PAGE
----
Review – New Super-Man and the Justice League of China #23: Korean Aquaman

Reading Time: 2 minutes
New Super-Man #23 variant cover
Everybody smile! Image via DC Comics

New Super-Man and the Justice League of China #23 – Gene Luen Yang, Writer; Brent Peeples, Penciller; Matt Santorelli, Inker; Hi-Fi, Colorist

Ratings:

Ray – 9/10

Corrina: You Are Who You Choose To be

WARNING: SPOILERS BELOW

Ray: We now know that this is the final major story arc of New Super-Man, and the series will conclude with a done-in-one issue next month. Sadly, despite being one of the most creative and original books in the Rebirth wave, it just couldn’t find the sales traction to sustain itself past two years in this market. That’s still an impressive run for a side book starring an original character, but it deserved better! This conclusion to the tale of the Aquaman of North Korea shows why, as it seamlessly combines epic superhero action with some great character work and clever use of a big cast of characters. The character known as Aquaman has now been revealed as the Dragonborn, a powerful water elemental who is also the son of an ancient dragon. As he seeks to drown his adopted, repressive homeland, he’s confronted by Kenan – who is now possessed by the power of All-Yang, the evil, unstable counterpart to the benevolent I-Ching.

Dealing with topics like North Korea in a superhero comic is always going to be tricky, but I think Yang does a great job of not shying away from the repressive and brutal nature of the country while also reminding us that it’s full of innocent people who just want to live their lives. The Green Lantern Corps of China remains a consistent menace, trying to arrest everyone in sight and caring more about the law than human life. Baixi, meanwhile, has his own drama as the evil anarchist Alpaca – aka his little sister, dressed as a skeletal Bugs Bunny, apparently – returns to help him out of prison and then disappear. The resolution of Kwang-Jo’s storyarc – both stopping his threat as the Dragonborn, and keeping him out of a North Korean prison – is cleverly done. This book has put together a highly entertaining, unique superhero team that deserves to stick around, and while we know Avery will move on to Flash, I’m hoping next issue won’t be the end of the other leads. This is how you do diversity in comics.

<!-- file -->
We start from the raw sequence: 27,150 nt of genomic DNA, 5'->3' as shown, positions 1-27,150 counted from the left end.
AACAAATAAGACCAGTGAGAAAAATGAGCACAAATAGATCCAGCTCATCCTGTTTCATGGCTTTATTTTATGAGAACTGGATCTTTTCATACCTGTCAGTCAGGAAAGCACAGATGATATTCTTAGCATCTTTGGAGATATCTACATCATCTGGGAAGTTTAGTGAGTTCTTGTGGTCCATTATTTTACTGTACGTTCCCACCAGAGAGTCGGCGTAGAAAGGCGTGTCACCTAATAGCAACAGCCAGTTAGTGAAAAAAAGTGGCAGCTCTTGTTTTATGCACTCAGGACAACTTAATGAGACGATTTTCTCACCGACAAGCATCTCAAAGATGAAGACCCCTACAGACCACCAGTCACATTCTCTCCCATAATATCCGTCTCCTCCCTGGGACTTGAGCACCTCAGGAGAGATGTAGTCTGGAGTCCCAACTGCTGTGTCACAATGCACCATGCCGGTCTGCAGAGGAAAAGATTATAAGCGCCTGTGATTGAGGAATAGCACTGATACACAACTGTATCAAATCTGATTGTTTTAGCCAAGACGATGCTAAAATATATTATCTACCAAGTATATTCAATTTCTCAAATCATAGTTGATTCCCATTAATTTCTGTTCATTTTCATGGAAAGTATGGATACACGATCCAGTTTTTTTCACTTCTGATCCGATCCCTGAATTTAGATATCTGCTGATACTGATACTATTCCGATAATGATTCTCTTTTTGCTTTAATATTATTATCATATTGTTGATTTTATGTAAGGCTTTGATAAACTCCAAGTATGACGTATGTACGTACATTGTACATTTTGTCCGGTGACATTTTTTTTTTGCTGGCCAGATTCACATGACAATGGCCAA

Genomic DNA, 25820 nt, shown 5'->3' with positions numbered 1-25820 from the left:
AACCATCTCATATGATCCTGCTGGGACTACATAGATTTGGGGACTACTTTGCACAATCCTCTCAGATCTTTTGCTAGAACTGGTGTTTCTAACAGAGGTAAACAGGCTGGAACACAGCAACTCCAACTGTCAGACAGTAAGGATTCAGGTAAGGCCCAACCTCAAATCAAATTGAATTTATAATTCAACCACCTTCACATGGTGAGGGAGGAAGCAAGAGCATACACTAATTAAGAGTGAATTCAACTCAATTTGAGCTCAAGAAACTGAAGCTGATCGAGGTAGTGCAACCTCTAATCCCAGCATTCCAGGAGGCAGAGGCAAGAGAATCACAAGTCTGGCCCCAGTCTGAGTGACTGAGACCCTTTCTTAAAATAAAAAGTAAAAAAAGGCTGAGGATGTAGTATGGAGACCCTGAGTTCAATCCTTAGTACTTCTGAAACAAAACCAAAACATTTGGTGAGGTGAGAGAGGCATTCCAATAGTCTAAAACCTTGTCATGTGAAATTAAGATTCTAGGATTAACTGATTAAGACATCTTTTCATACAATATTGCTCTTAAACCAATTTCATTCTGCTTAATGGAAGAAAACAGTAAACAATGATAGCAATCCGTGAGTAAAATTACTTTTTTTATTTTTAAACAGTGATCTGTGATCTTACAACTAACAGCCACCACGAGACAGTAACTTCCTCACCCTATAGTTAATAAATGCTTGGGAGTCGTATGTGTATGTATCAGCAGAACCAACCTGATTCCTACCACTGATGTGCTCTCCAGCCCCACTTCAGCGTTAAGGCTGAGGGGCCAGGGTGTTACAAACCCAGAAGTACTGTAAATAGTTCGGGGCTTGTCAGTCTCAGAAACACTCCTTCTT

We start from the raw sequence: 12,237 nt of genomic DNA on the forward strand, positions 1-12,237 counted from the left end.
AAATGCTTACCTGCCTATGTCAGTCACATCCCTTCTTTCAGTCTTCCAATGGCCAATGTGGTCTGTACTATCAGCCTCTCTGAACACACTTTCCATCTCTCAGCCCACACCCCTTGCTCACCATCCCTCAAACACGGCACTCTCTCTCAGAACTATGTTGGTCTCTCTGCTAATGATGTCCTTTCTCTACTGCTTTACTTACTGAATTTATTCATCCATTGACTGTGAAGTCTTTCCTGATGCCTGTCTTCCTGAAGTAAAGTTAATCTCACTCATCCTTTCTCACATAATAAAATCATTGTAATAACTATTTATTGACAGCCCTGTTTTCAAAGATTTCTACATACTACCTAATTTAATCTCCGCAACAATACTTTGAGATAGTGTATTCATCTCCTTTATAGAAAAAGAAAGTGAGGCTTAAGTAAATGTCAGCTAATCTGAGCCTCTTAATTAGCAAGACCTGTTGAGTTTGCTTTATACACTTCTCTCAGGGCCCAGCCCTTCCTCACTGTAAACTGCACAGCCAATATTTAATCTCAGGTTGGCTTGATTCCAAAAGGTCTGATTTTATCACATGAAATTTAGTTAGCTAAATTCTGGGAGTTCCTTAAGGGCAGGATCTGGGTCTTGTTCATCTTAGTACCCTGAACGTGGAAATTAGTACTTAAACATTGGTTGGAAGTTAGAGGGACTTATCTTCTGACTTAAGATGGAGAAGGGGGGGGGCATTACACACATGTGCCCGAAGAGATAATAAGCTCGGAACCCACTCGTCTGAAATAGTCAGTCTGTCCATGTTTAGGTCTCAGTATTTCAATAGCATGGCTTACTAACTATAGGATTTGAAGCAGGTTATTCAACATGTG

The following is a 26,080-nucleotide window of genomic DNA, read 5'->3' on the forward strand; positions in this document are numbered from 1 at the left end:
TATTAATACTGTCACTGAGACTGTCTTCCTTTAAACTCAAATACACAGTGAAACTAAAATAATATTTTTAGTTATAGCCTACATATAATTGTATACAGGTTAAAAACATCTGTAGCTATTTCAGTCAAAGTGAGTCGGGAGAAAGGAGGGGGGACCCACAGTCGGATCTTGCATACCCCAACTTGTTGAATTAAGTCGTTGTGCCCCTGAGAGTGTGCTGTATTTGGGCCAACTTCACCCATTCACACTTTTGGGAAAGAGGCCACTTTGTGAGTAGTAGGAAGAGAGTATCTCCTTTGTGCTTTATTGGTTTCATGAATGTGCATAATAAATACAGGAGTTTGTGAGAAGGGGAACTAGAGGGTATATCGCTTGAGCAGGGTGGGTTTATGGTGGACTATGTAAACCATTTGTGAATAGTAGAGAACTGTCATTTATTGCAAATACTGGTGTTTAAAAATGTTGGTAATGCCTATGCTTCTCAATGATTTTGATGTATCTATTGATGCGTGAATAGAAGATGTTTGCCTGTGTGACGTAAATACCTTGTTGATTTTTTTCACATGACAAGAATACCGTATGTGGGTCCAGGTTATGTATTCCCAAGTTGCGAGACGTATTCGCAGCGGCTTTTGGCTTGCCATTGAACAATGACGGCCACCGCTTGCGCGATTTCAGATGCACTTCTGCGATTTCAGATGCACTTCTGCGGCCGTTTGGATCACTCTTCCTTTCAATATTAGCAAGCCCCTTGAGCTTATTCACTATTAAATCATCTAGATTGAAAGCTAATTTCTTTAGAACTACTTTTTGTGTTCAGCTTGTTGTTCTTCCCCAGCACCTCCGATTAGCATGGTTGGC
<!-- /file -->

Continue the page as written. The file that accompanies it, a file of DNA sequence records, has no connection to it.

New Super-Man #23 page 3
The moment of choice. Image via DC Comics

Corrina: Before I talk about Dragonson, I wanted to once again state my love for Baixi, a lovable, cuddly version of Batman who, in this run, has become the emotional heart of the team, something you cannot say about his American counterpart. I could read a whole comic starring Baixi and his little sister, Alpaca. Perhaps DC will consider that as part of its young reader’s imprint at some point.

Dragonson surprised me. I thought he’d been set up as an eventual villain but then Kwang-Jo showed remarkable resiliency in resisting the commands of his father. Like much of the Justice League of China, Dragonson has chosen to be a hero rather than give into urgings of those older or more experienced or more cynical than he is. That same struggle plays itself out within Kenan, too, as his two selves battle for precedence, until Kenan learns the trick of balance, much as Kwang-Jo did. It’s that kind of thematic parallel that makes this book such a layered read.

To find reviews of all the DC issues, visit DC This Week.

Disclaimer: GeekDad received this comic for review purposes.

Advertisements

Get the Official GeekDad Books!